This is where Ars Poetica bumps into Ars Mechanica. They knock each other down on their respective arses, and when the get up they walk way with each other's umbrella. Which they don't even realize until the next time it rains. Even though Poetica's umbrella was blue and Mechanica's was black. They hit the ground hard.
So I go to Alltheweb.com, the search engine I visit every now and then just to keep Google in line. I notice a feature which might be new or which maybe I just never noticed before. On my search results page I see a link that says see our last ten queries. I clicks it. I clicks it good.
Then I click it again and again. With every refresh there's new drama, new adventure, new meaning, new values. So I save them. And edit them according to these instantly devised, and now immutable, rules:
Every page (i.e. 10 results) is the source of one stanza.
You may eliminate any results you choose.
But you may not alter the order of the results--- removing is allowed, but moving is not.
The poem ends when you say it does. You've found the structure in the chaos, the statue in the stone, and so you declare it finished. But you may not look at a page and decide then not to include any results from that page. You may not, in any other words, declare a poem finished just because you don't like the material available from a page. Any page opened must contribute lines to the work.
When you decide it's complete, you refresh one last time. This final page contains the title of your poem.
Listen, I know found poetry is old as Montparnasse dirt, but I think this system works better than most. Like that Poetry of D.H. Rumsfeld kneeslapper Slate served up a few weeks back. Total crap. Rumsfeld's an entertaining speaker, his words arranged as free verse didn't tell us anything that we didn't already know.
The Nixon Poems from many years back were much better. Nixon was a constricted speaker, infamously guarded and uncomfortable. His words recast as poems did reveal something new.
Alltheweb.com is an even greater poet than Nixon.
There, I said it.
My god the compression.
john o'mahony irish republic bonds for sale
excelerated reading program
probate lawyers philadelphia
the hun's yellow pages
maintenance imprimante jet d'encre
chicago pneumatic linear sander
maintenance imprimante couleur
matrix theme song
fertility and menstrual cycles
limonium ferulaceum seeds
forever and always
actualites placements financier
visual phonics symbols
nocturnal sleep related eating disorder
new hampshire highland games
principal divisions of earth
maps + germany
Very wise list of new school year resolutions by a 15 (?) year old girl blogger. My own resolutions at 15 would have looked similar in several respects. That boy-crush daydreaming really cuts into your teenage productivity. But then again, the memories of those garcon reveries can fuel quite a bit of creativity later on. Even if the creativity is only further daydreaming about those daydreams.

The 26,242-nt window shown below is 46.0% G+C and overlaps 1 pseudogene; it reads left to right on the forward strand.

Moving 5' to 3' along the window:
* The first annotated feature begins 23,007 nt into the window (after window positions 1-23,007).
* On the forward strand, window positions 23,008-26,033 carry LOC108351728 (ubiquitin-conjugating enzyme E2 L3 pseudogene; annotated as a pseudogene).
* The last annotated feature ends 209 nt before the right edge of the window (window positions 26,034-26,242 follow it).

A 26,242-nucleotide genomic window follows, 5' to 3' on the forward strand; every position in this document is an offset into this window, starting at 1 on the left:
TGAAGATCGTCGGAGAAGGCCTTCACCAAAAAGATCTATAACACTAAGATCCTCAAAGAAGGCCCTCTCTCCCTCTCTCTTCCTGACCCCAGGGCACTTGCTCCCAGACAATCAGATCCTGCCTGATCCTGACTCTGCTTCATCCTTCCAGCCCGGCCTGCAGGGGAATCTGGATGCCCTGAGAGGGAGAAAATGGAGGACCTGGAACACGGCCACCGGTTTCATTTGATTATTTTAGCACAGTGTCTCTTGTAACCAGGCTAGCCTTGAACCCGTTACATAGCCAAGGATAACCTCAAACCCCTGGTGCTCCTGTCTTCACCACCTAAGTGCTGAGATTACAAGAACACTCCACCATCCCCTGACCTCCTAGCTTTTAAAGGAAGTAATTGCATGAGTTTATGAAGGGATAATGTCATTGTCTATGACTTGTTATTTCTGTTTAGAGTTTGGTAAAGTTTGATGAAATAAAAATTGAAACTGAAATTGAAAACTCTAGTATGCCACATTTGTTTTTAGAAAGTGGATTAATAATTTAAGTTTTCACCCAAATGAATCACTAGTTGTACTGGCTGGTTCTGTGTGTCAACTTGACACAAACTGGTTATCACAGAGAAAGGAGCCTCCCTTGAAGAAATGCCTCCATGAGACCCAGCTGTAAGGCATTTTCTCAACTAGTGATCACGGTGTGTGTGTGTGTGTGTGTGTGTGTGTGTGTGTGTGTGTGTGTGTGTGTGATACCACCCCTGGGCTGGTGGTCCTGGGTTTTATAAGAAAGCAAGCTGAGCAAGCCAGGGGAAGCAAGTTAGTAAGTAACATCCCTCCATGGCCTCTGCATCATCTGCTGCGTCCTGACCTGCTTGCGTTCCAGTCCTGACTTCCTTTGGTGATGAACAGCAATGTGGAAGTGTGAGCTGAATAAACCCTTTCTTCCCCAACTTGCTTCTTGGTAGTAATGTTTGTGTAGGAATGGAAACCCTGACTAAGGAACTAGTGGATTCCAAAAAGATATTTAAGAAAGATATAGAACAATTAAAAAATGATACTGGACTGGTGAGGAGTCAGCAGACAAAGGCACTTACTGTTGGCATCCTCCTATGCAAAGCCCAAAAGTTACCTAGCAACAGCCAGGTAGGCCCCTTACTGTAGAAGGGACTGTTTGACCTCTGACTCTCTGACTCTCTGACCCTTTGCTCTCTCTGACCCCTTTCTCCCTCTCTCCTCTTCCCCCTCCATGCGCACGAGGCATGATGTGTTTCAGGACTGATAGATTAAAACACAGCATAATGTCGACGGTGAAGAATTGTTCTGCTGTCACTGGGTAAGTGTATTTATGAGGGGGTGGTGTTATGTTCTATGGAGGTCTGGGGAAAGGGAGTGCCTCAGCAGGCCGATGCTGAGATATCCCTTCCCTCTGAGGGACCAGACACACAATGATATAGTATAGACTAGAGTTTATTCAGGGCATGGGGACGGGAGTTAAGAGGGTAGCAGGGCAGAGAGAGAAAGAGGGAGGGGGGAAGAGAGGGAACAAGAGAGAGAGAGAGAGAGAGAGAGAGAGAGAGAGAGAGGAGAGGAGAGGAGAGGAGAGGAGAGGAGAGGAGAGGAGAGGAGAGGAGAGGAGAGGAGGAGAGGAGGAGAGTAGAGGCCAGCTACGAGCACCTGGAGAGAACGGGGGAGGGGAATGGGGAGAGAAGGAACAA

So make the resolution, but break it in case of emergency---say, study hall and pep rallies.
Then there is this recalled moment of stark terror. The inner life of your adored one revealed:
15. I will not start clubs without reason. The only true reason I started the book club last year was for the "horse". It never worked out because he was the only other member and his idea of a good book was Tom Robbin's Jitterbug Perfume which disgusted me so that I still have nightmares.
It occurs to me that the French word for boy is among the worst in any language.
A most informative, scary, and maybe hopeful NYT's piece on Rufus Wainwright. Rufus comes clean about his several dozen crystal meth misplaced weekends. I was sad to read it and happy to see he's come through it, but not too surprised. As a retrospective psychic of immense powers, I can attest that he did seem subtly wasted whenever I read or watched him interviewed and the one time I saw him perform live. Nothing too extreme, just unraveling slowly and buzzing lowly.
He is insightful (and courageous) when he analyzes the allure, and the effects, of crystal meth (not sure about the gay racial memory lead in, though):
For years, and I mean thousands of years, the gay man's mind has been treated as perverted, clandestine and dirty," he went on, "and speed reinforces and glamorizes that as an ideal. And with drugs, what's more dangerous is more sexually exciting. On that drug I had really horrible thoughts that turned me on. I had a few of those real gay lost weekends,
where everything goes out the window, where you want to make pornos or you want to have sex with children. I mean, your mind is just completely ravaged."